According to the Chronicle of Philanthropy and Charity Navigator, charities raise as much as 40 percent of their annual contributions at year’s end. Giving Tuesday falling in November increases this seasonal trend. As with all things money, you want to get the most for your giving. Here are some tips I’ve learned over the years for making charitable contributions count.
But First, I Have to Share The Weirdest Charity Event I Know
Every year in Spokane, Washington, there’s a charity auction of stallion breeding services to benefit charity. The auction currently benefits the local Ronald McDonald House. It’s a worthy cause and they raise serious money–but still.
When I ran a weekly newspaper in Spokane, we featured this auction in our event calendar. Our headline read, “Horse Sex for Charity.” The auction staff did not appreciate the exposure or our humor.
Tip 1: Buy Lawyers
Here’s my most surprising way for making charitable contributions count: buy lawyers with your donated money. No matter which side of a cause you support (and everything these days has multiple sides), nonprofit lawyers and lobbyists are working to advance your cause.
Funding legal and policy work doesn’t have the same immediate gratification as donating to meet basic needs. I believe that, in the long run, funding systemic change helps eliminate problems instead of just temporarily alleviating them.
Examples of nonprofit law groups include American Civil Liberties Union, National Rifle Association, The Nature Conservancy, Southern Poverty Law Center, American Immigration Council, and Lambda Legal. These are just ones that come quickly to mind for me. I promise there’s a nonprofit law center out there for you.
Tip 2: Concentrate Your Efforts
According to the National Center on Charitable Statistics, there are more than 1.5 million nonprofit organizations in the US. Clearly, you can’t support them all. So, don’t feel bad about saying “No” to year-end solicitations. Instead, focus your giving.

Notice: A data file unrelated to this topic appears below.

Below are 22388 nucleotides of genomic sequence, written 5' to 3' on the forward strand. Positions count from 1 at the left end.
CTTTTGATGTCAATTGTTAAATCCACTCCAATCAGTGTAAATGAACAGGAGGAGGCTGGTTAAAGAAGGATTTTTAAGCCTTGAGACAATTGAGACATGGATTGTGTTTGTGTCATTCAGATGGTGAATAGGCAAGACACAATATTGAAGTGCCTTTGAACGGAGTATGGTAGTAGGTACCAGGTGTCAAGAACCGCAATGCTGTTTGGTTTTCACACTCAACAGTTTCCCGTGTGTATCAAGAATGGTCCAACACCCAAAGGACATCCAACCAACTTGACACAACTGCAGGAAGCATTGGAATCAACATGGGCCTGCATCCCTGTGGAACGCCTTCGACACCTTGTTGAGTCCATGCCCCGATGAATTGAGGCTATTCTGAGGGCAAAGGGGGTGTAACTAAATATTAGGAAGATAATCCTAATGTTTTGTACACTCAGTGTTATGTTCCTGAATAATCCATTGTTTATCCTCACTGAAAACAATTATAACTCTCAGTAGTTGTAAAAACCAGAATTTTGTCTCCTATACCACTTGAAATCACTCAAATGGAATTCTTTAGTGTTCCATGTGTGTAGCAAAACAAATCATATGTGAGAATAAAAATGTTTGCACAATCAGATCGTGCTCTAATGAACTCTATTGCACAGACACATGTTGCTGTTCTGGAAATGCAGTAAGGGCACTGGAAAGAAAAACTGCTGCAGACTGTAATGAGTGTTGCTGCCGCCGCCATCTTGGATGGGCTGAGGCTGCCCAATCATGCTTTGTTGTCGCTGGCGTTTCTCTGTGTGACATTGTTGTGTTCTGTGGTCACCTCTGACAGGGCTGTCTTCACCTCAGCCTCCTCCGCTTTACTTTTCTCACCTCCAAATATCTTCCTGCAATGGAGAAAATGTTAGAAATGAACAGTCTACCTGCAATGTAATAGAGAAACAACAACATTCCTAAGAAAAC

You can have more success in making your charitable contributions count by focusing your giving on one problem or one organization that resonates with you. It could relate to something that affects or involves your family. Health concerns, education, and religion touch nearly every household. You could support something local in your neighborhood, city, or region. You might choose something related to your profession or hobby. If you concentrate your giving in one area over time, you’ll create more impact, develop more knowledge, and have more meaningful engagement.
Also, consider giving to a smaller organization where your contribution might give a bigger boost to the organization. For instance, one year my wife wanted to donate to St. Jude Children’s Research Hospital to help fight childhood disease. You’ve seen St. Jude commercials on TV. They raise more than $1 billion a year. After some research, she decided to support St. Baldrick’s Foundation, a medical nonprofit that funds childhood cancer research. St Baldrick’s raises less than $40 million a year, has excellent management and transparency, and spends just three percent of their revenues on administration.
Tip 3: Multiply Your Force
Get even more for your money by multiplying your force. Many larger employers will match some or all of your contribution to a nonprofit. That’s just easy money for you and the nonprofit you support. Sometimes, the nonprofit itself offers a match to your pledge of support. I’m reminded of this at least twice a year when National Public Radio is raising money.
While nonprofits really do need donations with no strings attached, consider if possible earmarking your donation to fund fundraising. That way, your money helps raise more money.
Here’s where I’d remind you to itemize your contributions on your income taxes as a force multiplier. However, the tax laws are changing for 2019, and most people won’t benefit from itemizing. I don’t think this will impact charitable giving overall, but we’ll have to wait and see.
And honestly, skip the gifts unless it’s something that you really would use. That saves the nonprofit money and you clutter. Don’t we all have enough stuff already?
So, where are you donating your money this year?
(Image courtesy of Fairchild Air Force Base)